In what ways does your religion shape the way you live your daily life? We'll examine how faith and spirituality support our basic psychological needs and look at the influence of culture on our religious beliefs. Charity's guests are Nikki Bado, Associate Professor of Religious Studies at Iowa State University and Krista Tippett, host of public radio's On Being. Tippett visits Des Moines April 17th as part of Iowa Public Radio's Insights Series.
The Greek and Roman myths have never died out; in fact they are as relevant today as ever. In his new book Oh My Gods, Phillip Freeman retells some of the most popular myths that have inspired plays, operas, paintings, movies and television programs. From the astonishing tales of the Argonauts to the immortal narrative of the Battle of Troy, these ancient myths have inspired many across the globe. Freeman is Qualley Professor of Classics at Luther College.
This week, Rob Dillard's series, "Being Muslim in Iowa," has highlighted Iowa's rich Muslim history. It's a history that includes the establishment of the Mother Mosque of America in Cedar Rapids nearly eighty years ago. This hour we'll explore Iowa's Muslim connections. We'll talk with Lisa Killinger, an Iowa woman who was raised Episcopalian and eventually converted to Islam. Also, Professor Mahmoud Hamed of Drake University and Miriam Amer, Executive Director of the Iowa chapter of the Council on American-Islamic Relations.
All this week, Iowa Public Radio reporter Rob Dillard has been exploring what it means to be Muslim in Iowa. Much of his reporting for this series has taken him to metropolitan areas, where most of the state’s Muslims live. But to conclude the week, Rob travels to a berg in northeast Iowa where one Muslim man has found a home.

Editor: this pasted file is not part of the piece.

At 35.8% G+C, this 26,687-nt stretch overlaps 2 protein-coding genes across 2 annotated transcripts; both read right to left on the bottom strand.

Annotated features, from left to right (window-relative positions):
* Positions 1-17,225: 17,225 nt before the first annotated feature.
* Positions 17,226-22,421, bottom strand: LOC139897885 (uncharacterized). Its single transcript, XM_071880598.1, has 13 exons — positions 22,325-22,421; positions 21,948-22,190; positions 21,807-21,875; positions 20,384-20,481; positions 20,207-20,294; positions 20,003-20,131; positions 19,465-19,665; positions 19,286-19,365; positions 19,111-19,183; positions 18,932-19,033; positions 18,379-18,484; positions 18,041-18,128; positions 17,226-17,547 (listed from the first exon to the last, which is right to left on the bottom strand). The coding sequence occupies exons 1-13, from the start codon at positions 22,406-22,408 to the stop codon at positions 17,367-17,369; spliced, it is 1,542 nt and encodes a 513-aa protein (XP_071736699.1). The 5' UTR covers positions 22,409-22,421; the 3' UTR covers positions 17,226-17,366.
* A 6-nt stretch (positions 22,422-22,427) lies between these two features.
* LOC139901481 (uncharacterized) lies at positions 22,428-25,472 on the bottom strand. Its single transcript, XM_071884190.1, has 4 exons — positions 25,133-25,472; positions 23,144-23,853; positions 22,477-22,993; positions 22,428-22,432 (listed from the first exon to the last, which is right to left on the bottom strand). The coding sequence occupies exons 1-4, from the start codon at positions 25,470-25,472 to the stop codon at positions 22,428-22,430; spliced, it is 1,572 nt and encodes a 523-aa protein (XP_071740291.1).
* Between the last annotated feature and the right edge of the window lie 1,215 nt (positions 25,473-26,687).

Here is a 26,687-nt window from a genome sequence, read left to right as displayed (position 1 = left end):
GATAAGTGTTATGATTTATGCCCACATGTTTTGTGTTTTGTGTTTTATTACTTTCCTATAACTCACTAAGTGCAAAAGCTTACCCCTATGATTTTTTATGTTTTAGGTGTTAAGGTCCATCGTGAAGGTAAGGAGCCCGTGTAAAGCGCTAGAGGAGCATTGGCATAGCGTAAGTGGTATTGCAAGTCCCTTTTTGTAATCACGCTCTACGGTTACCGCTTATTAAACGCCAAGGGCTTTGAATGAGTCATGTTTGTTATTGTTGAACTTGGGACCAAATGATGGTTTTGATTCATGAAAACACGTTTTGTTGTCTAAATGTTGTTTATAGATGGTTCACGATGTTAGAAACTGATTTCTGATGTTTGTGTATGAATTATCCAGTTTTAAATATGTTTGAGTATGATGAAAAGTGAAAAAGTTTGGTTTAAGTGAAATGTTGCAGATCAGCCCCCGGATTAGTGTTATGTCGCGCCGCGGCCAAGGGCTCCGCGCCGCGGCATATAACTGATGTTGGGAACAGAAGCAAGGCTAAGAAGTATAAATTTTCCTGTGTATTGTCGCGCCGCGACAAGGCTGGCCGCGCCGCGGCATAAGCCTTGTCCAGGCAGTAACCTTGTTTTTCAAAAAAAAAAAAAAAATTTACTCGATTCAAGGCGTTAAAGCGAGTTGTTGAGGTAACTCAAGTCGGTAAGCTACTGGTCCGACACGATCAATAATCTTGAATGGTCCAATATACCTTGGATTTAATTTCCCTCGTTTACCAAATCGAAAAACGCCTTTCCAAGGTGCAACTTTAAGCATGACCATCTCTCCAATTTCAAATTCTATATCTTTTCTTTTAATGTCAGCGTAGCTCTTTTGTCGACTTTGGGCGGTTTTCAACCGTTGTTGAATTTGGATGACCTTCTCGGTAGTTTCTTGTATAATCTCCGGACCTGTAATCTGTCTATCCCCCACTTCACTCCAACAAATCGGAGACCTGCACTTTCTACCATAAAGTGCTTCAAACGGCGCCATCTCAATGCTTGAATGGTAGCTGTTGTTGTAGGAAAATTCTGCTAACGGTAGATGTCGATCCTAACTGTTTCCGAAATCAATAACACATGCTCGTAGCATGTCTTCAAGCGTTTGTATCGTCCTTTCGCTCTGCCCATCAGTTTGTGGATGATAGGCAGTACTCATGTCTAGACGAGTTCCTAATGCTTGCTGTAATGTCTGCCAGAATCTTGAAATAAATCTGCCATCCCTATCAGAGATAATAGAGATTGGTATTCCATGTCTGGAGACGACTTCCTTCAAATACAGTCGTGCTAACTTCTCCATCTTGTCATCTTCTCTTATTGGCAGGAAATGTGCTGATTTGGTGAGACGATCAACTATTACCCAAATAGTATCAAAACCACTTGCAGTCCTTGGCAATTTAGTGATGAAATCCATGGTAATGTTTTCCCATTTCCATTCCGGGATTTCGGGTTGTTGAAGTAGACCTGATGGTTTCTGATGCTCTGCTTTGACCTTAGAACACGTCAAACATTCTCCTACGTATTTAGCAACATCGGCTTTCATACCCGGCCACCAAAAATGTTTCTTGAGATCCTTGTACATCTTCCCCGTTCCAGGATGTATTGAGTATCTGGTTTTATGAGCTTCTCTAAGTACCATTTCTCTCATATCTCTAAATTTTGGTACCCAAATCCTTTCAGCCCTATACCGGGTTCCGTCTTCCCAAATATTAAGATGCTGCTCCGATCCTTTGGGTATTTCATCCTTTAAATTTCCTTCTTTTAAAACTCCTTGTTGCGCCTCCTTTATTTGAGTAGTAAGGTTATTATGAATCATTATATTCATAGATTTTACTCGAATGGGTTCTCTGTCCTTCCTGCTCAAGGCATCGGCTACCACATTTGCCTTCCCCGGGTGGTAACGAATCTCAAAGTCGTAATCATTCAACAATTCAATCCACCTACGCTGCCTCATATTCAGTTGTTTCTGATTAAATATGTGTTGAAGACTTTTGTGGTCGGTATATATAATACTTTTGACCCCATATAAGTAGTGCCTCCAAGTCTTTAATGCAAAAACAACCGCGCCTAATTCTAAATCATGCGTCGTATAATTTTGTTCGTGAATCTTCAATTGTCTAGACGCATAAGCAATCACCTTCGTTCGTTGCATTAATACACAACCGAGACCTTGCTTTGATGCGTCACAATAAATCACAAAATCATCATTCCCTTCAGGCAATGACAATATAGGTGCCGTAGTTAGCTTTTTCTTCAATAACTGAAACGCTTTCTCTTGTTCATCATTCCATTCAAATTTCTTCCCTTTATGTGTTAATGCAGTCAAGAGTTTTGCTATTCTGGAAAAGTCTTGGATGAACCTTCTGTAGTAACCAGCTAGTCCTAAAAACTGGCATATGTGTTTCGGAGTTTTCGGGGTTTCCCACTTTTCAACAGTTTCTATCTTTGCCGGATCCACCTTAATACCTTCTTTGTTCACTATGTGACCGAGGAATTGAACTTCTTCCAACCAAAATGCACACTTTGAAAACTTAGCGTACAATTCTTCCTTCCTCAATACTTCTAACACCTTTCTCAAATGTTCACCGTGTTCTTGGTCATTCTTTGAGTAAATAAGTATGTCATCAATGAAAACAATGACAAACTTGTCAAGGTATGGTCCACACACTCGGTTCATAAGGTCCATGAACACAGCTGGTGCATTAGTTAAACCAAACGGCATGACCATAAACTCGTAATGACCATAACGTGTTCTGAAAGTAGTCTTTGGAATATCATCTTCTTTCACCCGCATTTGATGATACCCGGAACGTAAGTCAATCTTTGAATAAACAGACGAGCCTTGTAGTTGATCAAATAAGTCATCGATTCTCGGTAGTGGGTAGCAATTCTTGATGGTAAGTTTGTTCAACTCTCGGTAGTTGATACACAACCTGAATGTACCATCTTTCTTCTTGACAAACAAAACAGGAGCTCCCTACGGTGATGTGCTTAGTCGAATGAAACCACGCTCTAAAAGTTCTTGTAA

Iowa Public Radio continues its week-long series called “Being Muslim in Iowa.” Reporter Rob Dillard has traveled extensively around the state, meeting a few of the estimated 20,000 Iowans who follow Islam. Most of these people have practiced the faith all of their lives, growing up in families who stretch their roots to the Middle East, Africa or Eastern Europe. But a handful of Iowans have converted to Islam from other religions. Today, Rob introduces us to three of them.
We’re looking at the lives of Muslims in Iowa this week. So far, reporter Rob Dillard has traced the history of Islam in the state, which dates back to the 19th century. He’s also asked a few Muslims living here why public opinion goes against their faith. Today, he looks at how Islam determines what food Muslims eat. The diets for strict adherents of Islamic law are free of pork and alcohol. Today, Rob visits an eastern Iowa company that’s in the business of ensuring the food consumed by Muslims in the state and around the world meets this guideline.
Iowa Public Radio is taking a look this week at Muslims living in the state. Opinion polls indicate Americans remain conflicted over Islam a decade after the terrorist attacks of 9-11. A survey by the Pew Research Center a year ago shows the percentage of people in the U.S. with a favorable opinion of Islam has tumbled from 41 percent in 2005 to 30 percent. Muslims have been put on the defensive in recent years, asked to defend Islam against charges it’s a violent religion.
Today, Iowa Public Radio returns to its series, "Being in Iowa." Reporter Rob Dillard brings us the first of five installments on what it means to be Muslim in the state. A majority of Americans say they know very little about Islam. In fact, a recent Pew Research Poll showed a quarter of those surveyed said they knew nothing at all about the religion, which is followed by one-and-a-half billion people in the world. Muslims make up a small portion of Iowa’s population, well below one percent.
This weekend, Iowans are remembering the visit of Pope John Paul the Second during his first year as leader of the Catholic Church. It was 30 years ago when the Pope stopped at a country parish near Cumming. Later, Living History Farms was overwhelmed by more than 300,000 people who attended a Papal Mass. Original audio from the historic occasion was recorded on Oct. 4th, 1979.